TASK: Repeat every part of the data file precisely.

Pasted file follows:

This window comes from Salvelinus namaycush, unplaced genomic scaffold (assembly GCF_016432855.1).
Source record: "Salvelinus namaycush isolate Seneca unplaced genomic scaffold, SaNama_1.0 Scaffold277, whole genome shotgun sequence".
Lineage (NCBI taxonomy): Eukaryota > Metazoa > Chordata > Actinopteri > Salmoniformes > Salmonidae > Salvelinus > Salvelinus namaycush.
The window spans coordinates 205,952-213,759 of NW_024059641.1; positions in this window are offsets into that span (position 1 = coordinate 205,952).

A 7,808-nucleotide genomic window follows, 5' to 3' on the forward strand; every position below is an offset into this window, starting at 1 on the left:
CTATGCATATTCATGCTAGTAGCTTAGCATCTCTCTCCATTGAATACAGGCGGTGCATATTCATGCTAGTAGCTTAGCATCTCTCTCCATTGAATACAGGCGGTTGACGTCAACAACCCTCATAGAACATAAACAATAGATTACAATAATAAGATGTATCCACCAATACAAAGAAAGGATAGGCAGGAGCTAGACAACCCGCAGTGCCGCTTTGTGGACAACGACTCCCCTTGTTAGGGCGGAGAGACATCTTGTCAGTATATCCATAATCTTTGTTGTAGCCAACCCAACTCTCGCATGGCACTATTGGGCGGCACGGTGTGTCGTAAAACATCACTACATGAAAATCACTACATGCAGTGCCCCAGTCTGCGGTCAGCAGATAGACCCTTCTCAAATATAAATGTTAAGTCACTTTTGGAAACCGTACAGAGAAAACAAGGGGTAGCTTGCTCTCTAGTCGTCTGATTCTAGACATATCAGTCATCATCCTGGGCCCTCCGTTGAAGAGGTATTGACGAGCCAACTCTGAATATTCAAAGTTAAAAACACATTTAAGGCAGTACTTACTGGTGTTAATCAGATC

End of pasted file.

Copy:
This window comes from Salvelinus namaycush, unplaced genomic scaffold (assembly GCF_016432855.1).
Source record: "Salvelinus namaycush isolate Seneca unplaced genomic scaffold, SaNama_1.0 Scaffold277, whole genome shotgun sequence".
Lineage (NCBI taxonomy): Eukaryota > Metazoa > Chordata > Actinopteri > Salmoniformes > Salmonidae > Salvelinus > Salvelinus namaycush.
The window spans coordinates 205,952-213,759 of NW_024059641.1; positions in this window are offsets into that span (position 1 = coordinate 205,952).

A 7,808-nucleotide genomic window follows, 5' to 3' on the forward strand; every position below is an offset into this window, starting at 1 on the left:
CTATGCATATTCATGCTAGTAGCTTAGCATCTCTCTCCATTGAATACAGGCGGTGCATATTCATGCTAGTAGCTTAGCATCTCTCTCCATTGAATACAGGCGGTTGACGTCAACAACCCTCATAGAACATAAACAATAGATTACAATAATAAGATGTATCCACCAATACAAAGAAAGGATAGGCAGGAGCTAGACAACCCGCAGTGCCGCTTTGTGGACAACGACTCCCCTTGTTAGGGCGGAGAGACATCTTGTCAGTATATCCATAATCTTTGTTGTAGCCAACCCAACTCTCGCATGGCACTATTGGGCGGCACGGTGTGTCGTAAAACATCACTACATGAAAATCACTACATGCAGTGCCCCAGTCTGCGGTCAGCAGATAGACCCTTCTCAAATATAAATGTTAAGTCACTTTTGGAAACCGTACAGAGAAAACAAGGGGTAGCTTGCTCTCTAGTCGTCTGATTCTAGACATATCAGTCATCATCCTGGGCCCTCCGTTGAAGAGGTATTGACGAGCCAACTCTGAATATTCAAAGTTAAAAACACATTTAAGGCAGTACTTACTGGTGTTAATCAGATC